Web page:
the bug

pale-hellebore

I am a collector. It’s a failing, but there you have it. Always collected things, but not always the same things and periodically I purge, travel light for a time, enjoy not collecting. But gradually the collecting bug sneaks up again.

pink-hellebore spotted-hellebore-2As a child it was Britain’s farm animals, Observer’s Books and stamps, all enabled by my dad who regularly added to all of my collections. I still have most of them.  I’m keeping the animals for the next generation and the books are too precious to part with. Several were childhood birthday presents, inscribed to me in dad’s roundhand writing.

When I started earning there were records, and old plates. I was fond of old Spode and Worcester  plates picked up for a song in junk shops in Devon.

And when there were gardens, plant collections began. Fuchsias, campanulas, violas, mostly now left in gardens around England where I have stayed for a time. That was Dad’s influence again. He liked Chrysanthemums, although I have never been bitten by that particular bug.

A few years passed when I worked long hours and all I collected were school books and stationery and I still have more pens and pencils from that time than I will use in a lifetime, but now I think I can feel the plant collecting bug again. After all, if one is good then more is probably better. Right?

Remember the lovely hellebore that appeared? It has been joined in flower by three others and last week, whilst shopping for bread flour, bdouble-hellebore-2y this glorious double from Credale nurseries that just happened to be on sale at the shop where we buy the flour. Food for the stomach and food for the soul too. I could hear its siren song calling as we paid for the flour. Such a sweet song. I couldn’t leave it behind……

Walking around the garden I recorded 7 varieties of named David Austin roses and may be more, as not all the plants are labelled. That’s a collection. There are several different heucheras and for the first time in my gardening life I have been looking at them in garden catalogues, thinking about adding to them, because they seem to do well, and if one is good….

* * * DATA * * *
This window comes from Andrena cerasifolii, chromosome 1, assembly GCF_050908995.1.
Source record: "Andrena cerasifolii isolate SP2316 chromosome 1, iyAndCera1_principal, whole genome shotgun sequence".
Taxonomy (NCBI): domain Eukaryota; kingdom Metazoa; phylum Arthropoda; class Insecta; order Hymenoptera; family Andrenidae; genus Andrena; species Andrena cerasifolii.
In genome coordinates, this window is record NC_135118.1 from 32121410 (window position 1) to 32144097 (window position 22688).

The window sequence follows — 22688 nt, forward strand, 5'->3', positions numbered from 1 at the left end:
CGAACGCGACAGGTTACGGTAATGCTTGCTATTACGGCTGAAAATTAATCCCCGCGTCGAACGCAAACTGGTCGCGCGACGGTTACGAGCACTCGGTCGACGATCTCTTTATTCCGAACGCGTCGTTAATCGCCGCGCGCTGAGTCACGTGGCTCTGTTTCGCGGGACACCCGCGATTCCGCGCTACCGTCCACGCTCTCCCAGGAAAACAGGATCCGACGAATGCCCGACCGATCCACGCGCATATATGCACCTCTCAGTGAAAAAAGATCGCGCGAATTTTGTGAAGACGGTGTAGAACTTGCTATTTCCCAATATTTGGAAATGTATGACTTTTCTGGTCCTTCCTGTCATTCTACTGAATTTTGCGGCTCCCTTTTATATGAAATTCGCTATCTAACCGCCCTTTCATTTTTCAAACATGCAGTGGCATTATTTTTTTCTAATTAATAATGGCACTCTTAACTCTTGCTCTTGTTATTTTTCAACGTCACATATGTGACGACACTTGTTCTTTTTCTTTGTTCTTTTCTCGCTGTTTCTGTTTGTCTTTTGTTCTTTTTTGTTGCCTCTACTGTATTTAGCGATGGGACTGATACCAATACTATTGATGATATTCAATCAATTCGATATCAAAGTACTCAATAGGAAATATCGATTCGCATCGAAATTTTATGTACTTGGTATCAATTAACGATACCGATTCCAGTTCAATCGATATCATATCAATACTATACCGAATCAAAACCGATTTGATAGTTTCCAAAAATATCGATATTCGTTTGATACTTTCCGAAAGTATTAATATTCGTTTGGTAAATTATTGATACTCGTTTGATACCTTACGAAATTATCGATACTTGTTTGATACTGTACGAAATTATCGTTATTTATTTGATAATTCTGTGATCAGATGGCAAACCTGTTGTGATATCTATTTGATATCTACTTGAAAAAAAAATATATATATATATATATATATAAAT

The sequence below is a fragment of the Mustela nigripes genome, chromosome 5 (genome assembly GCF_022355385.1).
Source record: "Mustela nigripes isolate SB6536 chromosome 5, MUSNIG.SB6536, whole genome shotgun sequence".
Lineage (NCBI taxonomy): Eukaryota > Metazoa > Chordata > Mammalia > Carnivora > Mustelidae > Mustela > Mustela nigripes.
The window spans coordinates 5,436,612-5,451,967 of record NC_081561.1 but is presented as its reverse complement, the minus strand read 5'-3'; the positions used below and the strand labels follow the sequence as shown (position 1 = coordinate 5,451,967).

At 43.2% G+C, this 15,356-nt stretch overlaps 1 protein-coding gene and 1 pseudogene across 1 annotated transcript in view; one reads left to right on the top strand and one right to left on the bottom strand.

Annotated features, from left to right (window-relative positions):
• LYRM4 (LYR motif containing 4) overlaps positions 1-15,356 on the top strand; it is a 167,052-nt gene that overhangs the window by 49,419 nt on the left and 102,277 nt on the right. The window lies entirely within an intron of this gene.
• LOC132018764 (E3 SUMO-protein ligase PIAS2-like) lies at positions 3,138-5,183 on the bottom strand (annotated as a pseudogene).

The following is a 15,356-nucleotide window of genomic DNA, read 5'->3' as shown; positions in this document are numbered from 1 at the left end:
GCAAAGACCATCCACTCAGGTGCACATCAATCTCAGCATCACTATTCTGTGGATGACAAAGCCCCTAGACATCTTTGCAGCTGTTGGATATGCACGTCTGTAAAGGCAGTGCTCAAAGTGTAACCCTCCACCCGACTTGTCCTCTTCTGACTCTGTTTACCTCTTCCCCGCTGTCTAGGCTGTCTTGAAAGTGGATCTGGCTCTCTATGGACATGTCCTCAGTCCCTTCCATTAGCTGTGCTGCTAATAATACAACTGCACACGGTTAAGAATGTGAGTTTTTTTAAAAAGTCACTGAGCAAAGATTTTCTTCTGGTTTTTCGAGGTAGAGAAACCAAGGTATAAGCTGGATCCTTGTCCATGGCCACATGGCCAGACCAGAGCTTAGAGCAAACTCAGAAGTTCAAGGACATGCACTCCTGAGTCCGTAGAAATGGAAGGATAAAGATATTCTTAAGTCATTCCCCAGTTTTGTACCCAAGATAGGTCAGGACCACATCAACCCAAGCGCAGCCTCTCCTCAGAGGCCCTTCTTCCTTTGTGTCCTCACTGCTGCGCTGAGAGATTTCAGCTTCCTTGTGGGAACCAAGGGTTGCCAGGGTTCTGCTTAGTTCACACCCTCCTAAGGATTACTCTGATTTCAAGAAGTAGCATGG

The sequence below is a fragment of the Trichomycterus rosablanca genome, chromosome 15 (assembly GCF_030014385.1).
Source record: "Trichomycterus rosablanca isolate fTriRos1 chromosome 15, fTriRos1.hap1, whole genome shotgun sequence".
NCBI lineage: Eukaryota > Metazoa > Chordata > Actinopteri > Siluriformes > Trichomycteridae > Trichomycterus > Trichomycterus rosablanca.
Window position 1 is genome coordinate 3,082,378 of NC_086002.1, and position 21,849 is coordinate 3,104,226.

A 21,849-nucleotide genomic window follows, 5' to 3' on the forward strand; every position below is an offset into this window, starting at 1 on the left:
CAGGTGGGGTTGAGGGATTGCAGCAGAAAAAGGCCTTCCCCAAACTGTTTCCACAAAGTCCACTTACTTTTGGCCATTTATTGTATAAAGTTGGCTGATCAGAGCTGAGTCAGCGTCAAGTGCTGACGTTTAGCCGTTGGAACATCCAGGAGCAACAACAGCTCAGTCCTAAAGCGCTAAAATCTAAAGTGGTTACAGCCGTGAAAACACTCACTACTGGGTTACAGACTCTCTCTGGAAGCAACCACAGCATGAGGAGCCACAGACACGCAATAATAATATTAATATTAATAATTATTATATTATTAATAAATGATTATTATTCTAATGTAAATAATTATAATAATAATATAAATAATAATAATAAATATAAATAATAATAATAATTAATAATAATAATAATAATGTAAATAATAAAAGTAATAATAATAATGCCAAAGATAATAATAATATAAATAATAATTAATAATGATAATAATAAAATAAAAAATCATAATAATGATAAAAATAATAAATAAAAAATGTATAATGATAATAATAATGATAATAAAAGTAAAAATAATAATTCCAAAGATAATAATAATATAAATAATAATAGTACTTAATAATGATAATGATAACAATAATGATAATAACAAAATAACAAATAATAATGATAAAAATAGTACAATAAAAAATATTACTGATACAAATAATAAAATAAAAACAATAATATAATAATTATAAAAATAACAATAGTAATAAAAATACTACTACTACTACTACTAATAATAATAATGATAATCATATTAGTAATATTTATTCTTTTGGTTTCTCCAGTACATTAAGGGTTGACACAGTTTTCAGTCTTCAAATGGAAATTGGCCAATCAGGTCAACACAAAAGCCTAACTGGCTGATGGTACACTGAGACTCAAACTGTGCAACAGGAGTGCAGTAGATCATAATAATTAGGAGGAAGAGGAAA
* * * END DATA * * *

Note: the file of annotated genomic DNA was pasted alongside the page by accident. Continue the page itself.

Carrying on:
So, tell me. What is your guilty collecting passion? Or what would it be if you had the time/space/money?

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5 thoughts on “the bug

  1. Lovely hellebores, impossible not to take them home with you. I’ve never really been a collector, though I did buy stamps for a while when I was small. Even with plants I have tended to be promiscuous with my attentions, although now I am craving simplicity and quantities of some lovely plants rather than small numbers on lots of different ones.

    1. I understand the desire for drifts of the same lovely thing and simplicity of design. Part of me longs for that too, but I love the different stars the seasons bring and want to fill the garden with a succession of ever- changing brilliance and beauty.
      I feel free to experiment here, to find out what will thrive and what will struggle, to discover through experiment which families are going to be star performers. Isn’t plant growing wonderful?

  2. With plants there always seems to be something. I bought three hellebores today, so that’s a splurge, and my current passion. It changes with the seasons. Given where we are it will be woodland plants I’ll be collecting now.

    1. There will be so many woodland plants to grow in Devon, given what I imagine will be acid soil and relatively mild winters. How exciting ! I agree with you that the passions move with the seasons, and I feel that is as it should be, always looking forward to the next delight.

  3. I’ve just discovered your site and you’ve captured my interest! Beautiful hellebores.. You asked about collecting passions… Certainly plants of all sorts, but especially magnolias… With virtually no space left on our two acres, I’m considering 14 new cultivars this spring… And as far as hellebores… 72 arriving in April! I definitely appreciate collectors! Can’t wait to study your site! Larry

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